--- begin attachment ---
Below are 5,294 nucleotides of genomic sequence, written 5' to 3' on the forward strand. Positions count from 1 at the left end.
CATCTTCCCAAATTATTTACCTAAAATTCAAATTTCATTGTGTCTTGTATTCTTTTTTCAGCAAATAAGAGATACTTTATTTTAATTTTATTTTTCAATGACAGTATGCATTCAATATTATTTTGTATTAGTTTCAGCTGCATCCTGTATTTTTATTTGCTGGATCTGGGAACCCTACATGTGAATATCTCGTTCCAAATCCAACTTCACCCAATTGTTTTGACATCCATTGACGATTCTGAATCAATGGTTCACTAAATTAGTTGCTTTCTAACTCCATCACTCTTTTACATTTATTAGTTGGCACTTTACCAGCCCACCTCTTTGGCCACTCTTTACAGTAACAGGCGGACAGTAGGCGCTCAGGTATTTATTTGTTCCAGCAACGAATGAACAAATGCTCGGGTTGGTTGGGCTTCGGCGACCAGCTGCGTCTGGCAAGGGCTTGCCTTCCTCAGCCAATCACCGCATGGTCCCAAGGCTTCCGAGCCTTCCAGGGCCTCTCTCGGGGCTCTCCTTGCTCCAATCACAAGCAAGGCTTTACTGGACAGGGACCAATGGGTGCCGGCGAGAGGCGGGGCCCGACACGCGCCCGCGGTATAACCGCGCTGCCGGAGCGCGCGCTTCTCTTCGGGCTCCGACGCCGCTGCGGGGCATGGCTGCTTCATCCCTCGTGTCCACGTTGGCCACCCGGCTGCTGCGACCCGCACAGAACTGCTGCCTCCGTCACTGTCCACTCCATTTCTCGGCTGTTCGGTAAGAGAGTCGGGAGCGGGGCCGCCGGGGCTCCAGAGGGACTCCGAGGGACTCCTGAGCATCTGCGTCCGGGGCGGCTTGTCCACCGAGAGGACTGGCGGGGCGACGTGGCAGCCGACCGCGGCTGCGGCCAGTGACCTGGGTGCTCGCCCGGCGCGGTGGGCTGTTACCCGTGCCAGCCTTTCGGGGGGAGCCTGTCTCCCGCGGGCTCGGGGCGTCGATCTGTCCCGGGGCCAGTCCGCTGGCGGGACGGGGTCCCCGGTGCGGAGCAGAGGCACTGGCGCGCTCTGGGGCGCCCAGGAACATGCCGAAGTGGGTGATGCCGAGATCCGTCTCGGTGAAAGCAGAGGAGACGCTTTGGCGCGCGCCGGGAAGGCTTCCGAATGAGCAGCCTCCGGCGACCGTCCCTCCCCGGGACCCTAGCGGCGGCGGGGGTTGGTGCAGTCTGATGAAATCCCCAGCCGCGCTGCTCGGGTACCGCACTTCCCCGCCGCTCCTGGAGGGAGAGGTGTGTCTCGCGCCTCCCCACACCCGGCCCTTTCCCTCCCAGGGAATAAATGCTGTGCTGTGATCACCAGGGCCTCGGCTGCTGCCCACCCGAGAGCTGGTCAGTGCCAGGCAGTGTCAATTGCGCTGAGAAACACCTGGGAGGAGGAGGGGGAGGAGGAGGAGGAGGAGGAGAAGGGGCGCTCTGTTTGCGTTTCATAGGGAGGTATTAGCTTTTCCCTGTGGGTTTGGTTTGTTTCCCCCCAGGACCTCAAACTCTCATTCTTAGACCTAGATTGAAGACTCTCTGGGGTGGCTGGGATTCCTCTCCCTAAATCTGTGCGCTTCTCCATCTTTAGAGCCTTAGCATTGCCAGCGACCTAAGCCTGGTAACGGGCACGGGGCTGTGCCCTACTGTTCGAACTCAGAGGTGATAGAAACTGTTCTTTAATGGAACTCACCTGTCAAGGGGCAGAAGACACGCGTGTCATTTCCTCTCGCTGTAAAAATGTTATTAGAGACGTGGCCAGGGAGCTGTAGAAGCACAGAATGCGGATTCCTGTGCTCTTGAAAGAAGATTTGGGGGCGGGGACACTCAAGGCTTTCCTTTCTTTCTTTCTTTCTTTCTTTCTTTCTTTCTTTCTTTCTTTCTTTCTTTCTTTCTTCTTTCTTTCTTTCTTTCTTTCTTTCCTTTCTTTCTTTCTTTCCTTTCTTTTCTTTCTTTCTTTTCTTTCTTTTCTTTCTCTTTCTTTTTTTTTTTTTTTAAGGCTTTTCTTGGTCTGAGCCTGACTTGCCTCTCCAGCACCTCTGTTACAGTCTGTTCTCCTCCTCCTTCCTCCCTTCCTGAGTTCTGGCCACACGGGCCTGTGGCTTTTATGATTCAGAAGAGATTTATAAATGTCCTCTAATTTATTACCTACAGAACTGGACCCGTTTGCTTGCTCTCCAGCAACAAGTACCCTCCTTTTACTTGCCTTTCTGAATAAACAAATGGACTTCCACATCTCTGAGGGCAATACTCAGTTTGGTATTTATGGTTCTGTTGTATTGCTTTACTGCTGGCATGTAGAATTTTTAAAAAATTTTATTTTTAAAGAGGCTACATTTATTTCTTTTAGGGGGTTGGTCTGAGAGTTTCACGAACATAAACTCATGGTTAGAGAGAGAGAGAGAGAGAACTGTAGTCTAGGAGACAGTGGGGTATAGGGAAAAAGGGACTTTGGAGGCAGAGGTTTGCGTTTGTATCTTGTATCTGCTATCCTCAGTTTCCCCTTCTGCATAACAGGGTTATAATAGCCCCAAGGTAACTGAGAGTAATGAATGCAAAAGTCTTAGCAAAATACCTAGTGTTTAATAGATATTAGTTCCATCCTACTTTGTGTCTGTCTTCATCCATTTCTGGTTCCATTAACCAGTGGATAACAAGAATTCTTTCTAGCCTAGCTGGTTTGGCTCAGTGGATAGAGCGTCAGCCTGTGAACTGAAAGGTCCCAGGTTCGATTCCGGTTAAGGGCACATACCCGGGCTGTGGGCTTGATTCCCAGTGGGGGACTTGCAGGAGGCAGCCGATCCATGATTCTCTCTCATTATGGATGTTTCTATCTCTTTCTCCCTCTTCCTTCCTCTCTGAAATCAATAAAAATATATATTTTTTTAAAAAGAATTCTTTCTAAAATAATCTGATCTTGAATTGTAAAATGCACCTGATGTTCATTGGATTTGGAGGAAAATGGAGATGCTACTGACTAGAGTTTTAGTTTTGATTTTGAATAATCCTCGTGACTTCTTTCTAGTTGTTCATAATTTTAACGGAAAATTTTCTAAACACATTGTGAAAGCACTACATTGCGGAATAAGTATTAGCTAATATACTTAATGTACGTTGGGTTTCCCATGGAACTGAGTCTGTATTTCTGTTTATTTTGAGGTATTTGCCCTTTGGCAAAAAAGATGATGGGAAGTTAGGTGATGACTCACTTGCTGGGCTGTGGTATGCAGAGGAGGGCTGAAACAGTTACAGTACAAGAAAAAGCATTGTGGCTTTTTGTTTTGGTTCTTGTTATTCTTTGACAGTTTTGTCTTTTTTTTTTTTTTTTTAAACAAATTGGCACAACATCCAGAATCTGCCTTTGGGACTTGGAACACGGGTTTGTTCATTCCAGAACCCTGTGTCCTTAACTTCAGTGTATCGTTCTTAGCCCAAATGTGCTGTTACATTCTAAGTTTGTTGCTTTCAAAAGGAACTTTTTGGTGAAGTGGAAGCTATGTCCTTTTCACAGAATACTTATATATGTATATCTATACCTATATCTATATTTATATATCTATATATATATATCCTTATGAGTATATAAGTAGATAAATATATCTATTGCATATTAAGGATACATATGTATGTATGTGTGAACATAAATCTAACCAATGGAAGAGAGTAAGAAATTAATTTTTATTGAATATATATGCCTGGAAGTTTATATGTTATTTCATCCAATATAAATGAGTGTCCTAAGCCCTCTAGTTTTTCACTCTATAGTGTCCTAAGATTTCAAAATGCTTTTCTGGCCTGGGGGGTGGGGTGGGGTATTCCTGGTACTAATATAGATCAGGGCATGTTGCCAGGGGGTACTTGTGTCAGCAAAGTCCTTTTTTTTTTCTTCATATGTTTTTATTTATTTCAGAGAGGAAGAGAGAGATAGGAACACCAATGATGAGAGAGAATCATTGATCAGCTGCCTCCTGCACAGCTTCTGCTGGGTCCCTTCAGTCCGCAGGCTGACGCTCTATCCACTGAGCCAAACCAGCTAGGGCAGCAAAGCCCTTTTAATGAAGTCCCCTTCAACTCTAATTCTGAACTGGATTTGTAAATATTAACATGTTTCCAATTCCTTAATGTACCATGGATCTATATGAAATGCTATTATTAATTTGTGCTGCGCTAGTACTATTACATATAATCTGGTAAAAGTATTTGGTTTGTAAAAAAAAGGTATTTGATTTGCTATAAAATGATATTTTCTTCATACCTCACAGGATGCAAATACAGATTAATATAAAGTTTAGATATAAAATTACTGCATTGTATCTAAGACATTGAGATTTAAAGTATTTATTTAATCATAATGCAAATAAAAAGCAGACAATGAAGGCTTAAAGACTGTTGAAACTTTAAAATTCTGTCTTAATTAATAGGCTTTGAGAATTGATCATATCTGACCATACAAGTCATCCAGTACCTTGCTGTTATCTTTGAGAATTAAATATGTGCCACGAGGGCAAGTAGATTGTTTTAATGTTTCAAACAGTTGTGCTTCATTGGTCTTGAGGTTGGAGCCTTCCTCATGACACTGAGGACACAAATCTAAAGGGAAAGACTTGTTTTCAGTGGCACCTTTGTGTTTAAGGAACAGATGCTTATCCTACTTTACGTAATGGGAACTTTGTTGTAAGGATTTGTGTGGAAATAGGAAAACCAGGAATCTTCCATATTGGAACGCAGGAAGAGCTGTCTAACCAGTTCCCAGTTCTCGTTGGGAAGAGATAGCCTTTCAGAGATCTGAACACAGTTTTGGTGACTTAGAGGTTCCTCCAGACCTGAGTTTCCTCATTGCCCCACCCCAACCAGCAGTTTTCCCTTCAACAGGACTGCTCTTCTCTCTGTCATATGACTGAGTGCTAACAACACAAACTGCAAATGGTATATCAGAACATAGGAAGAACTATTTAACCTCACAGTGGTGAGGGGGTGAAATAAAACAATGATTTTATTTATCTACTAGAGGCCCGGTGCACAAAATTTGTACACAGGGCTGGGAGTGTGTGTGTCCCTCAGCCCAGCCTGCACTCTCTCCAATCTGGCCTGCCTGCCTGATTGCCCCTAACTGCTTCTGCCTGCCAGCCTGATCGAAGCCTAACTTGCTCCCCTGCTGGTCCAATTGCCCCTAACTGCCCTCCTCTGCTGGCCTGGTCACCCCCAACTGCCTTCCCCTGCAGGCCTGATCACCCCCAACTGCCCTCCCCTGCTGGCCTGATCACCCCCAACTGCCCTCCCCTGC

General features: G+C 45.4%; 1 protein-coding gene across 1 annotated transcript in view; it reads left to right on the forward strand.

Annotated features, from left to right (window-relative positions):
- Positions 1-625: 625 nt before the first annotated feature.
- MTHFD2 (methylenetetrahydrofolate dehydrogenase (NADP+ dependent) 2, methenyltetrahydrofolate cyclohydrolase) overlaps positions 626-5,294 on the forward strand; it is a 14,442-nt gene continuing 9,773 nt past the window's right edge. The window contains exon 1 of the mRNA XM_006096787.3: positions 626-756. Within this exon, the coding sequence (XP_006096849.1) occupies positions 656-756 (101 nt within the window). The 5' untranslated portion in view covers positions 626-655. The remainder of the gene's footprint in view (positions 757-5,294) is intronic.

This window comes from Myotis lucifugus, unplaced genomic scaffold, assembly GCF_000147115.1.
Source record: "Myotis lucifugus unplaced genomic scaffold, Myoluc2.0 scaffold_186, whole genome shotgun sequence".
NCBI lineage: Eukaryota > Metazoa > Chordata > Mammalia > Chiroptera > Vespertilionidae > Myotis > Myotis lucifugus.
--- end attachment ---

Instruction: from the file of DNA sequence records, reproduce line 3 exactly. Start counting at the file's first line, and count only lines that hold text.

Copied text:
General features: G+C 45.4%; 1 protein-coding gene across 1 annotated transcript in view; it reads left to right on the forward strand.